It’s here that mainstream media would popularize Wagner’s “human wave tactics” against dug-in Ukrainian defenders. However, the description tends to be misconceived in the minds of many readers. Again, Bakhmut is not identical to a World War 1 battle; there are only similar conditions in which the battle was fought. The “human wave” tactic refers to the relentlessness of Wagner PMC skirmishes and attacks, rather than massive amounts of people pouring out of a trench. These small squads of soldiers can repeatedly attempt to pierce or wear down any weak point in the Ukrainian defensive line. As Wagner CEO Yevgeny Prigozhin has pointed out, though casualty rates are extremely high, they utilize mainly “expendable” soldiers, such as convicts, in order to wear down UAF defenders.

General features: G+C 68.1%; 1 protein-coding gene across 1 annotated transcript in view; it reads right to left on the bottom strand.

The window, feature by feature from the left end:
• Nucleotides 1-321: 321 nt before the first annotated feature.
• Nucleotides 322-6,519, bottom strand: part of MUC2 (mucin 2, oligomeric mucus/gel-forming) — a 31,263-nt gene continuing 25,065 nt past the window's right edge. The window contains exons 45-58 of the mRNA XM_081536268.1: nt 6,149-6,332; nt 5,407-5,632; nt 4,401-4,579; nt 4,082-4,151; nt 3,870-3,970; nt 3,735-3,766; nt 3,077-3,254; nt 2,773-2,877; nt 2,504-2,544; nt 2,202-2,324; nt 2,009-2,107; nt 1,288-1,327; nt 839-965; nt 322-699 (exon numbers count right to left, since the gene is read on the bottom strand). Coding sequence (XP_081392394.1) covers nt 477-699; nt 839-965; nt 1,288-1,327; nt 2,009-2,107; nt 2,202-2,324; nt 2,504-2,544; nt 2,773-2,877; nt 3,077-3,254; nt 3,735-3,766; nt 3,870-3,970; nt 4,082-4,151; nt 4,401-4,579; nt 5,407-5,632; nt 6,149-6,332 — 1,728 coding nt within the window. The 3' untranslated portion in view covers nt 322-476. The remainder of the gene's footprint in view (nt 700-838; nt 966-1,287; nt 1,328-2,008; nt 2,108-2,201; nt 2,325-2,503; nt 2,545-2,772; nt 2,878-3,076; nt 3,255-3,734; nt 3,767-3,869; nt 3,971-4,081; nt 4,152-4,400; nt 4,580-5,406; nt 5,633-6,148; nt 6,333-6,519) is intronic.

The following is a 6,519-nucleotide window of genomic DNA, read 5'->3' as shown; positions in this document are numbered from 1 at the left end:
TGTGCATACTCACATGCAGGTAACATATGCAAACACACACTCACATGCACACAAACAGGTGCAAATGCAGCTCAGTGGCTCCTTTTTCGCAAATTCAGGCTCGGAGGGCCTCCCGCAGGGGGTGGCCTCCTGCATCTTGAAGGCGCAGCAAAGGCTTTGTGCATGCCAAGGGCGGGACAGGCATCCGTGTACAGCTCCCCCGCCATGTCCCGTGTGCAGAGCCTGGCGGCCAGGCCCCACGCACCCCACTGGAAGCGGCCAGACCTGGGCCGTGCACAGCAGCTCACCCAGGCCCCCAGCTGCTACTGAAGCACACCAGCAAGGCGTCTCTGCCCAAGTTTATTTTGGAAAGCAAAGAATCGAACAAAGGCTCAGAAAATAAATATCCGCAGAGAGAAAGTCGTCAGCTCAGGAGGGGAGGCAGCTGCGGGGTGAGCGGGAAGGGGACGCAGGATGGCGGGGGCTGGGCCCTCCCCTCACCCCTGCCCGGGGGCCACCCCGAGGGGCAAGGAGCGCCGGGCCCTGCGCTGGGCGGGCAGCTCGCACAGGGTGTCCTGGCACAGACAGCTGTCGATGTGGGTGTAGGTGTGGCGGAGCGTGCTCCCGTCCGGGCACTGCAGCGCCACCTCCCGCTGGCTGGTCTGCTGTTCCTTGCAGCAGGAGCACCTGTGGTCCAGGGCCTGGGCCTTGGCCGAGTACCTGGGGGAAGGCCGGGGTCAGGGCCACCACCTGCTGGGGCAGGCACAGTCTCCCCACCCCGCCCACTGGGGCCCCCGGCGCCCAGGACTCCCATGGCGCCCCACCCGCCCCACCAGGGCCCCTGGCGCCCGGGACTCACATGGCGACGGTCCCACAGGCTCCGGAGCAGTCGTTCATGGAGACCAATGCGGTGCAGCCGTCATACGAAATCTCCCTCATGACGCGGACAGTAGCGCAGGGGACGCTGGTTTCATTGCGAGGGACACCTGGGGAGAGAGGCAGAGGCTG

On the 13th of December, intense street fighting erupted from within the city itself as Russian and Wagner forces entered the city borders. Fighting in the urban areas from the east and southeast broke out, while further attacks from the north of the city were repelled by the UAF,  who were located in the neighboring city of Soledar. 

But, by January 2023, the city of Soledar had completely fallen to Russian forces, hastening the encirclement of Bakhmut. At this point in the battle, RAF and Wagner forces were closing in from the North, East, and South of Bakhmut. The Ukrainian forces garrisoned in Bakhmut began to consider an orderly withdrawal from the area, as roads and bridges were sabotaged behind them to delay Russian advances.